Regulation of baboon fetal ovarian development by placental estrogen: onset of puberty is delayed in offspring deprived of estrogen in utero.Biol Reprod. 2013 Dec; 89(6):132.BR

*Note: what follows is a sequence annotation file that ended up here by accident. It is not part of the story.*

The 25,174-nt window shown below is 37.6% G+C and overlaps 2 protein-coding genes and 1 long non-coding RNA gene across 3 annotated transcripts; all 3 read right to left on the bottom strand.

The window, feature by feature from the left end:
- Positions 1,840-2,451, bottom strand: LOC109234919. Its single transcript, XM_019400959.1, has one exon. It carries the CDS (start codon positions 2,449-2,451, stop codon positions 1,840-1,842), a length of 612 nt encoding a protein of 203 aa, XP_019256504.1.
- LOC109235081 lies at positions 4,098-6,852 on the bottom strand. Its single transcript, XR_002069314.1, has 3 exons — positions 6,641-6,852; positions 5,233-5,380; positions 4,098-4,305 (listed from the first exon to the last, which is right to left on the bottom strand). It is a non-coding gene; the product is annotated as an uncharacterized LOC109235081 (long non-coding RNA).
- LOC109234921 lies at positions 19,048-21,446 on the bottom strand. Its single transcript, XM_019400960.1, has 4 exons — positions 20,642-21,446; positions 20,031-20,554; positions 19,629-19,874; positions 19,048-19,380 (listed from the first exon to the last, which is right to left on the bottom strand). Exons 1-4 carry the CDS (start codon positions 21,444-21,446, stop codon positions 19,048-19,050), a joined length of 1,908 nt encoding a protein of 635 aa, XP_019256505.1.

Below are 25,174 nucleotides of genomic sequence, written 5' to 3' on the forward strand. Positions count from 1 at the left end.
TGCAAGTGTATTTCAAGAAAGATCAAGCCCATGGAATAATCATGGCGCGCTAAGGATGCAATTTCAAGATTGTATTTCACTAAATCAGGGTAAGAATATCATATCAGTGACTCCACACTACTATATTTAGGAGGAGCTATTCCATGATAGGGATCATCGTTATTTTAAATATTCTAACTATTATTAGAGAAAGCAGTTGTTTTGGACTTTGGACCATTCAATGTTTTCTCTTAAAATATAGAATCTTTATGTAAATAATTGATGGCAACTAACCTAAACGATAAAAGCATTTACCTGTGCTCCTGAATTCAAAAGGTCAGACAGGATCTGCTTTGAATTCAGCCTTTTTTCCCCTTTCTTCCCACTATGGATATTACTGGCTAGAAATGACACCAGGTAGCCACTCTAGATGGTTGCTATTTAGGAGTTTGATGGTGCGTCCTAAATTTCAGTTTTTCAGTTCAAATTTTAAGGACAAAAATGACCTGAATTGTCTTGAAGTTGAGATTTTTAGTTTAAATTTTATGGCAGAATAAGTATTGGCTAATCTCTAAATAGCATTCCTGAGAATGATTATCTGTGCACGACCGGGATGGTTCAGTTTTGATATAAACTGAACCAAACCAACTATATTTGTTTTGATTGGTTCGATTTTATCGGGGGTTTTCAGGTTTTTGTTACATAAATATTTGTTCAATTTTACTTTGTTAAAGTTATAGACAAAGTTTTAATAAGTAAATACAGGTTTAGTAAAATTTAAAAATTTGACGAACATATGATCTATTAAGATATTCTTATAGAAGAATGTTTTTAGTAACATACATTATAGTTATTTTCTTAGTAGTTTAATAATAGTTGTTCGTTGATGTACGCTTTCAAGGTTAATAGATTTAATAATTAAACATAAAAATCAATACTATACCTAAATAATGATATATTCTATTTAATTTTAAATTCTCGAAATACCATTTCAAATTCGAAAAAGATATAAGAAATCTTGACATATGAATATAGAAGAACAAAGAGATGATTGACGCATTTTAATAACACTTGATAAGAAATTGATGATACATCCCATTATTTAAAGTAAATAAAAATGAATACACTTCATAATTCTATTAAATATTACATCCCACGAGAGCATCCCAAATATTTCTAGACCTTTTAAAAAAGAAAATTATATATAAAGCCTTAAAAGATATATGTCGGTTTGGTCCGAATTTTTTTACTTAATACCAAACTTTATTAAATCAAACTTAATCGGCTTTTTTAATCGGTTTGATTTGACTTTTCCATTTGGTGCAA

Using the baboon as a model for studies of human reproductive biology, we previously showed that placental estrogen regulates fetal ovarian follicle development. In this study, offspring of baboons untreated or treated in utero with the aromatase inhibitor letrozole (estradiol reduced >95%) or letrozole and estradiol were reared to adulthood to determine whether estrogen programming of the fetal ovary impacted puberty and reproduction in adulthood. All offspring exhibited normal growth and blood pressure/chemistries. Puberty onset in untreated baboons (43.2 ± 1.4 mo) was delayed (P < 0.01) in animals of letrozole-treated mothers (49.0 ± 1.2 mo) and normal in offspring of mothers treated with letrozole and estradiol (42.7 ± 0.8 mo). During the first 2 yr postmenarche, menstrual cycles in estrogen-suppressed animals (43.2 ± 1.3 days) were longer (P < 0.05) than in untreated baboons (38.3 ± 0.5 days) or those treated with letrozole and estrogen (39.6 ± 0.8 days). Moreover, in estrogen-suppressed offspring, serum levels of estradiol were lower and follicle-stimulating hormone greater (P < 0.05) in the follicular and luteal phases, and the elevation in luteal-phase progesterone extended (P < 0.02). Thus, puberty onset was delayed and menstrual cycles prolonged and associated with altered serum hormone levels in baboon offspring that developed in an intrauterine environment in which estradiol levels were suppressed. Because puberty and follicle development, as shown previously, were normal in baboons treated in utero with letrozole and estradiol, we propose that fetal ovarian development and timely onset of puberty in the primate is programmed by fetal exposure to placental estrogen.